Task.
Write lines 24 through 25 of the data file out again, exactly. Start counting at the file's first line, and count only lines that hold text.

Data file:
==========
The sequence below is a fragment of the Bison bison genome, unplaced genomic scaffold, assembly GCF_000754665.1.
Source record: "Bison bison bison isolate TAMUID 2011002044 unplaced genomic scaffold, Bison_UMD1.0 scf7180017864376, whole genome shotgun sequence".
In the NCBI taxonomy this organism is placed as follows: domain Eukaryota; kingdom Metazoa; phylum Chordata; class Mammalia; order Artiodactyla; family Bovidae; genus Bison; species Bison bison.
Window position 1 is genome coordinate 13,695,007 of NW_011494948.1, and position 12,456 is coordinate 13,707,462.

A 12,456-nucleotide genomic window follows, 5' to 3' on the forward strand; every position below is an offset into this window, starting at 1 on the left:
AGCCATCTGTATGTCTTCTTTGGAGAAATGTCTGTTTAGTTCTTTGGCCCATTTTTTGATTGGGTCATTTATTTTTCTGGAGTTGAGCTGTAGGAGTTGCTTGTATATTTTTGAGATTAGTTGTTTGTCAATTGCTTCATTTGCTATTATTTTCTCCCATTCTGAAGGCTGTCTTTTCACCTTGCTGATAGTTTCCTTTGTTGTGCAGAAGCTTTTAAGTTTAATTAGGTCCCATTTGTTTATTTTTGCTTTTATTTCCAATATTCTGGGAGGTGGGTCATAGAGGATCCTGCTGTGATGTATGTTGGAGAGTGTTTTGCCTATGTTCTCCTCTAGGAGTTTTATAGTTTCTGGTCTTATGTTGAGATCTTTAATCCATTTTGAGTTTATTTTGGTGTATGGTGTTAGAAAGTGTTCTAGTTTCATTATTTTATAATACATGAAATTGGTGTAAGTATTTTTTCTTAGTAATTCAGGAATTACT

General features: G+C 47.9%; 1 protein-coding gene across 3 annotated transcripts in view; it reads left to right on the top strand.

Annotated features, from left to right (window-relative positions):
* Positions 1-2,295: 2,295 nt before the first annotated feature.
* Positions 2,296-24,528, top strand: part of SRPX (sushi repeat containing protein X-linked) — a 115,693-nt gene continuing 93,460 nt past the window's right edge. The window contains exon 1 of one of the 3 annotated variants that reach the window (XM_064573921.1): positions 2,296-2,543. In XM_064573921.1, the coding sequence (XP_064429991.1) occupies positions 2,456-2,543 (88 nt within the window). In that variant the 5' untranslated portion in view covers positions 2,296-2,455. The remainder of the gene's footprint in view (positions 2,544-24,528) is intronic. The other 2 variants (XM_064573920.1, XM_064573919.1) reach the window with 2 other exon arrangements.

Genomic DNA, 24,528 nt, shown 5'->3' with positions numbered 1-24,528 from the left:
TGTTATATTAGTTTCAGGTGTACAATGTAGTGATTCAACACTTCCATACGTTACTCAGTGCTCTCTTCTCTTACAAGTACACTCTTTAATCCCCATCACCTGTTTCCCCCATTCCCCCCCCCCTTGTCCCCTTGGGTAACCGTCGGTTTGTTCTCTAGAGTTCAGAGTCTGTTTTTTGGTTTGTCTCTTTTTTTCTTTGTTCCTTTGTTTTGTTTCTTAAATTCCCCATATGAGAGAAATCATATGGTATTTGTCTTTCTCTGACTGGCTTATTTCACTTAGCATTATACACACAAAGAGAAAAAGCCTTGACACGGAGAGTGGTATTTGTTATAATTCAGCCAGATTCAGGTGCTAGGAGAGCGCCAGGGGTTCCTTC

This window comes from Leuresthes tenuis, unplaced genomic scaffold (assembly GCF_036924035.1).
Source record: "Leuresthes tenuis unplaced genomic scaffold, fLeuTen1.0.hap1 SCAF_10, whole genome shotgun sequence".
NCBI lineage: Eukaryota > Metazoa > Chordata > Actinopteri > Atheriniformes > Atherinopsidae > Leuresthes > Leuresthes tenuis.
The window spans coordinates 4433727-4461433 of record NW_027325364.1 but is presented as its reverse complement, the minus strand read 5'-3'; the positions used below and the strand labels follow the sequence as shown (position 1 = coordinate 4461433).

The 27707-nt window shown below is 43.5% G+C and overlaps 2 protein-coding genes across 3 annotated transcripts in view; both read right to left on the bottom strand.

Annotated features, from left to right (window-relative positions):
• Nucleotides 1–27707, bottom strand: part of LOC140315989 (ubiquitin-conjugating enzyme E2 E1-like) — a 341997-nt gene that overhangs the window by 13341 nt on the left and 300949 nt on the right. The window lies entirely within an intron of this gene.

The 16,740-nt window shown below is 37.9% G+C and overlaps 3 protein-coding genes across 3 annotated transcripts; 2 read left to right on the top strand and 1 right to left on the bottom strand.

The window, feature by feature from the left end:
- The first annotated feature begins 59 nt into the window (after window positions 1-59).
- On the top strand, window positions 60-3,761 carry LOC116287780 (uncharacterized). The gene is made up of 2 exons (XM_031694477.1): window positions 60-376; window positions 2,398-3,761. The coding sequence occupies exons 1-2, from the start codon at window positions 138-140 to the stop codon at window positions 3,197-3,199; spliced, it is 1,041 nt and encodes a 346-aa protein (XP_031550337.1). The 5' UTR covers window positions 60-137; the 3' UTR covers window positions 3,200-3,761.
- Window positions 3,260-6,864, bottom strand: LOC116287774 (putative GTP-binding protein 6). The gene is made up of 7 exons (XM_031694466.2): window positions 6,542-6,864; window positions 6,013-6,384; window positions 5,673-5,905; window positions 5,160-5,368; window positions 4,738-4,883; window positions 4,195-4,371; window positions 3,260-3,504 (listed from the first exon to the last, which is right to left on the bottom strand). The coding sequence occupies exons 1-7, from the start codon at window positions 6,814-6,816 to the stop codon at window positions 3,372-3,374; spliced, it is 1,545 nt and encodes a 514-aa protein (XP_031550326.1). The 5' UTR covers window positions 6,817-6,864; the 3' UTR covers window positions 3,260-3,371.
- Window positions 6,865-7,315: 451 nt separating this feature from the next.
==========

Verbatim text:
- Window positions 3,260-6,864, bottom strand: LOC116287774 (putative GTP-binding protein 6). The gene is made up of 7 exons (XM_031694466.2): window positions 6,542-6,864; window positions 6,013-6,384; window positions 5,673-5,905; window positions 5,160-5,368; window positions 4,738-4,883; window positions 4,195-4,371; window positions 3,260-3,504 (listed from the first exon to the last, which is right to left on the bottom strand). The coding sequence occupies exons 1-7, from the start codon at window positions 6,814-6,816 to the stop codon at window positions 3,372-3,374; spliced, it is 1,545 nt and encodes a 514-aa protein (XP_031550326.1). The 5' UTR covers window positions 6,817-6,864; the 3' UTR covers window positions 3,260-3,371.
- Window positions 6,865-7,315: 451 nt separating this feature from the next.